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Evaluating the board

Roger Gillett, chairman of the IoD Bermuda branch

Board evaluation. Sounds like a performance appraisal doesn’t it?

It’s funny how the words “appraisal” or “evaluation” create a negative response. A good appraisal system should result in constructive feedback which enables the appraiser and appraisee to agree on a personal development plan to improve performance, even for those already performing well.

Similarly, board evaluations should result in the identification of areas where the board or individual directors can enhance their contribution to the success of the company or organisation.

As in previous articles, I must point out that we are not subject to the UK Corporate Governance Code, but we would be wise to consider the Code’s requirements where those requirements make sense for us. The Code states:

“The board should undertake a formal and rigorous annual evaluation of its own performance and that of its committees and individual directors.

“Individual evaluation should aim to show whether each director continues to contribute effectively and to demonstrate commitment to the role (including commitment of time for board and committee meetings and any other duties).”

I’ll deal with individual director development later, but let’s first consider the development of the board as a whole. The process must start with a set of questions along the following lines:

1. Is the board operating effectively?

2. Are directors encouraged (or discouraged) from questioning management or the views of their fellow directors?

3. Does the board contain members with the diversity of skills necessary in the context of its strategic plan?

4. Does the board effectively direct, monitor and motivate the company’s management?

5. Does the board fully engage in the development of the strategic plan?

6. Is the board able to clearly articulate the vision, mission and values of the organisation?

7. Are the board members effectively championing these vision, mission and values?

8. Is the board structured appropriately, with committees as necessary and the correct mix of executive and independent non-executive members?

9. Are sufficient opportunities provided for director training? It seldom is! “Once we reach the lofty heights of the board, surely we know it all.” This of course assumes a static environment, which it certainly is not!

10. Is the board’s time used effectively? A common error is to spend a disproportionate amount of time on administrative detail and far too little on strategic planning and monitoring key performance indicators derived from the planning process.

11. Do the directors receive all of the information they need from management and is it on a timely basis?

These are the questions that immediately come to mind, but others could be added. The evaluation process is designed to uncover those areas where improvement could be made. How do we answer these questions? In its simplest form, the board could survey itself. Would this elicit a sufficiently honest response, or even if honest, are the directors stuck in the mode of “this is how we have always done it”?

In any event, to have a chance at an honest response, a third party collecting the information and collating it on an anonymous form would almost certainly be advisable.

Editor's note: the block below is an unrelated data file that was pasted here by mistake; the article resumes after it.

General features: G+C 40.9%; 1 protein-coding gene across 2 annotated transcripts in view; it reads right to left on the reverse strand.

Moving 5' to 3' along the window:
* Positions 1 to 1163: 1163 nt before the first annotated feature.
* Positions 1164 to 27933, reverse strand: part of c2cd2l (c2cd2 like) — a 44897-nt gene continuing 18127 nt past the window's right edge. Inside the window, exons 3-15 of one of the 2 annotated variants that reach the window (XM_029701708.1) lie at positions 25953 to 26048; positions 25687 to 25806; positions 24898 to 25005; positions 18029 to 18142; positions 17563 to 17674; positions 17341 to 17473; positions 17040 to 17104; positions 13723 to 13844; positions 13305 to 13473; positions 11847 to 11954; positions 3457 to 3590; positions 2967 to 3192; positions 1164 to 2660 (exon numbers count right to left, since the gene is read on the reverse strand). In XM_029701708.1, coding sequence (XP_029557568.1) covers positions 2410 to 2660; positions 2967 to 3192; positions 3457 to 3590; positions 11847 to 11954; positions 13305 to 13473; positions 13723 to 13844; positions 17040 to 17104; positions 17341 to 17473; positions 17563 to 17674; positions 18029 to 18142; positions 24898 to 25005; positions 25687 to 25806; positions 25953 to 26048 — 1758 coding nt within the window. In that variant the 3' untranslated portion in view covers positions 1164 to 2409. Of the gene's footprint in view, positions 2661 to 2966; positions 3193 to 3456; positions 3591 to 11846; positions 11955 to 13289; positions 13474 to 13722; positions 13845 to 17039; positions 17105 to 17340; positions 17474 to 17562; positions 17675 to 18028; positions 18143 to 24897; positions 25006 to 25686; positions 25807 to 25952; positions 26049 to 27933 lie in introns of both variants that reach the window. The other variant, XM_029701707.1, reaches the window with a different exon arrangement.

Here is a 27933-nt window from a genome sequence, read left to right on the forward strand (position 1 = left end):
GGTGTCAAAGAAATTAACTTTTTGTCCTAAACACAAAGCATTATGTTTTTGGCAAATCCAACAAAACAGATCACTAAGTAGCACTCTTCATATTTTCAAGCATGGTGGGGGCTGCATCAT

Taking this a little further, the IoD and many other consultants, would provide the service of evaluating the board by asking similar questions, benchmarking against the boards of companies in similar industries.

The questions may be asked through a survey, which would be followed by an unstructured discussion which may for example, uncover issues that a director feels is inhibiting the board’s decision making process.

The consultant or adviser may also sit in on board meetings to observe the dynamics of the board, although of course their very presence may influence individual director’s behaviour!

The other level of board evaluation is the evaluation of individual directors.

Research conducted by the Institute of Directors groups directors’ qualities and attributes into several broad areas:

1. “Strategic perception and decision making includes perspective, strategic awareness, vision, imagination, judgment, and change orientation. Decision making includes challenging assumptions, decisiveness and good judgment.

2. “Analysis and use of information includes problem analysis, a consciousness of detail, problem recognition and numerical interpretation.

3. “Communication includes oral communication, written communication, listening, openness and conciseness.

4. “Interaction with others includes impact, persuasiveness, motivating others, sensitivity, drive and flexibility.”

The Effective Board, Bain and Barker (2010)

Firstly, the chairman and the board must evaluate potential new board members with these criteria in mind. The chairman must then ensure that each director maintain these attributes or is encouraged to receive training where enhanced knowledge or skills are required. Not an easy conversation, but failure to identify and act on weaknesses promotes mediocrity.

The truth is, these conversations are probably too rare and we wait until the director in question finally acknowledges for him or herself that he or she has been overtaken by technology or by the mass of complex compliance material he or she is forced to understand.

My view on this, as with performance appraisals generally, is to ask to be evaluated. Yes! Ask the chairman if he thinks there is a way that you could contribute more to the success of the company or organisation. Better that, than waiting for that awkward conversation.

Now remind me in five years time that I said this when I am not as intellectually nimble as I once was!

Roger Gillett is chairman of the Institute of Directors — Bermuda.